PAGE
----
Here is the scenario: At some point during the client kickoff, someone will inevitably ask, “Should be we thinking about an in-location component to this campaign? Tablets in a kiosk, digital signage, something like that? I have seen some really great stuff that (insert Brand XYZ) is doing”
Faster than a first comment posted on a native versus HTML5 blog entry, the business development lead jumps in with “Absolutely! We can do a pilot to show the proof of concept; low cost, boatloads of functionality and all the usage metrics you can handle.” They may even promise two of every animal in the world if they are feeling exceptionally ambitious.
The meeting ends, and everyone is on side. The teams get to work to develop an in-location experience that is both true to the brand and aligns well with the goals of the campaign and overarching strategy.
Fast forward to the checkpoint meeting.
The pilot has been running in a local store for several weeks, engagement rates are good and consumer feedback is positive.
“We love it!” says the client. High fives breakout around the room, and just as the elation hits its crescendo the second line is delivered. “How soon can we roll it out to all our locations?”
Looking around the table the facial expressions communicate what no one is saying: “Amazing, we nailed it!” followed immediately by “Ummm… How the heck are we going to do this?”
Before you find yourself in that awkward, high-end problem moment, let’s take a look at some of the pain points that you can expect to encounter and how you can plan to be ready to scale your pilot without missing a beat.
1. Managing and scaling to accommodate multiple devices
One device is child’s play. Two or three? No problem. It’s when you start to scale into numbers greater than 10 that the issues begin to reveal themselves. Managing multiple devices becomes a bit of an unforgiving beast: software updates, connectivity issues, battery status, etc. You don’t necessarily need a full mobile device management platform since many of these would be overkill for this level of management and don’t solve all the potential problems. You will, however, need to know the basic status of your devices because no available device means no in-location engagement experience.
2. Expanding from one to many locations
The management of numerous devices is one thing, but when you introduce the geographic complexity of one or more devices within multiple locations, it starts to get a little unwieldy. Having a person physically in each location isn’t any more feasible than expecting to have a handful of individuals traveling to each location to update content and applications and manage devices. You need to have the ability to manage all locations remotely and preferably within the same interface.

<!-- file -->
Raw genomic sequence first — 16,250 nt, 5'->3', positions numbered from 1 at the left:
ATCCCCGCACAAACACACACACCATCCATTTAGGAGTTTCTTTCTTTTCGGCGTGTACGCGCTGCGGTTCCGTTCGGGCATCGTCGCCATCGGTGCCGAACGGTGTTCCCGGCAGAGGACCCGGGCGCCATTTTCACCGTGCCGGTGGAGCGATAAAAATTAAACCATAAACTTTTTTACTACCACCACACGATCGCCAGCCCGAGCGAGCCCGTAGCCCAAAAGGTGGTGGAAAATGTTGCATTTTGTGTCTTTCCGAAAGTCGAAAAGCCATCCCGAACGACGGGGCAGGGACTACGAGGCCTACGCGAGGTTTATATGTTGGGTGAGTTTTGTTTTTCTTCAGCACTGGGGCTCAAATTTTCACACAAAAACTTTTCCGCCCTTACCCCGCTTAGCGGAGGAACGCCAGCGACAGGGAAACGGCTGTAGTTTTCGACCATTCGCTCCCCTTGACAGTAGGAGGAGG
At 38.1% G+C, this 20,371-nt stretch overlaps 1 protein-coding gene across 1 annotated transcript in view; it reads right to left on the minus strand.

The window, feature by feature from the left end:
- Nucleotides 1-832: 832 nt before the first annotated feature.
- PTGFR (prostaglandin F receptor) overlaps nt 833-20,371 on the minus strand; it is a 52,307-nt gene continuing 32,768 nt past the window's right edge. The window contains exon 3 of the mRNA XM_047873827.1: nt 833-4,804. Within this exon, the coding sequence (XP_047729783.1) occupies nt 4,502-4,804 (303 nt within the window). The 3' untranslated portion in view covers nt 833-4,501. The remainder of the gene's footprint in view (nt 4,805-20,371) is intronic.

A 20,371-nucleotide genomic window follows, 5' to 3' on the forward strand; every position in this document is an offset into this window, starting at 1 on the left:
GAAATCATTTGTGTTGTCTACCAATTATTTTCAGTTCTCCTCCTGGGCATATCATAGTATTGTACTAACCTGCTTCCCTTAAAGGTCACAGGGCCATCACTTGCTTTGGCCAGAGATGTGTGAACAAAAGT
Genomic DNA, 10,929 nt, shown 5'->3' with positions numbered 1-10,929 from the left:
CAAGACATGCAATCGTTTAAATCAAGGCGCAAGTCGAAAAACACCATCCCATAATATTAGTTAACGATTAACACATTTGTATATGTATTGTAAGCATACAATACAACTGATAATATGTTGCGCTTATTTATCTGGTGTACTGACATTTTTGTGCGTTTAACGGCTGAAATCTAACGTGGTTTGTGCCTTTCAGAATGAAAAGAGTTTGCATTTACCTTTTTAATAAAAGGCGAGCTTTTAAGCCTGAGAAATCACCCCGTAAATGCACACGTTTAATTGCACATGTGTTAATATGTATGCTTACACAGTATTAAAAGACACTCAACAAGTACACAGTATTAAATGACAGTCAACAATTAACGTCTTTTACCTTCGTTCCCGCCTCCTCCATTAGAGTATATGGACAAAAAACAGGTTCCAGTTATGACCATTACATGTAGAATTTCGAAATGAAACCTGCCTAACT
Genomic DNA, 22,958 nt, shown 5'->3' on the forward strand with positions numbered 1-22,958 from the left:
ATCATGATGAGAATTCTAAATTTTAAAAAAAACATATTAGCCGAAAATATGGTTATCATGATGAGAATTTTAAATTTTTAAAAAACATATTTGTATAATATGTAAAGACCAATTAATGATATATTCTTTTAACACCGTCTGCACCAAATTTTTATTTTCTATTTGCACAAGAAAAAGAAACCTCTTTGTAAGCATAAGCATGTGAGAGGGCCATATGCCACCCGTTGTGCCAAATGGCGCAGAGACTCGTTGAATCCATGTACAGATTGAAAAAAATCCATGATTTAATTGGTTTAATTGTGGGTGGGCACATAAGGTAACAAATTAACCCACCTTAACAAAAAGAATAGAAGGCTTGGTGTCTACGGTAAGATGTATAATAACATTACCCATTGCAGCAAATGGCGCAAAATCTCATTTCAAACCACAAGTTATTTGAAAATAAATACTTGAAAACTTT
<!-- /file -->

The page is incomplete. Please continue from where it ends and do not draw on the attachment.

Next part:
3. Performing application updates
Version updates, re-installs and bug fixes are all realities of the world we live in and the applications that we love to create. Whether these happen at a rate of one every few months or a complete refresh every day, you need to know that you can act quickly and be flexible with the updating of remote applications. Stability of your chosen deployment platform is key when planning for this scalability hurdle, so you will need a solution that is both robust and dynamic.Couple this with the ability to quickly add enhancements and push them our to devices without having to publish to the AppStore or third-party market first and you have a powerful advantage.
4. Keeping content fresh – instant and scheduled updates
Yes, content is King but F-R-E-S-H content is one step above that! Campaign success stories and engagement rates are all driven by, and dependent on, great content. Having the flexibility to update content in real-time, remotely or at the location level is critical to preserving an engaging in-location experience. On the flip side, you can’t expect to have someone sitting in front of a screen 24 hours a day to perform changes and updates. You need to have the ability to schedule rich content that marches to the cadence of your campaigns well in advance while also maintaining the ability to make instantaneous changes to content.
5. Managing multiple variations in content
You don’t have to go far from your hometown to see just how much variation there is from region to region. Local terminology, product preferences, brand affinities, seasonal temperatures and fashion trends can all vary significantly from place to place. Managing a large in-location engagement deployment means that you must have precise control over the content that appears on each device and in each unique location to tailor the experience to that specific region. This level of control allows you provide the content that consumers want to see, which is as customer-centric as you can get.
It goes without saying that this is in no way a complete list of challenges that you may encounter as you scale your client’s in-location experience, but this should give you a great starting point when it comes to planning how you will tackle the hurdles.
So the next time you are in that fateful client meeting and the promise of a seamless scaling from pilot to full deployment echoes around the room, just smile and nod knowingly: Amazing, we’re going to nail it.
Originally published Jan 7, 2014 12:00:24 AM, updated December 03 2014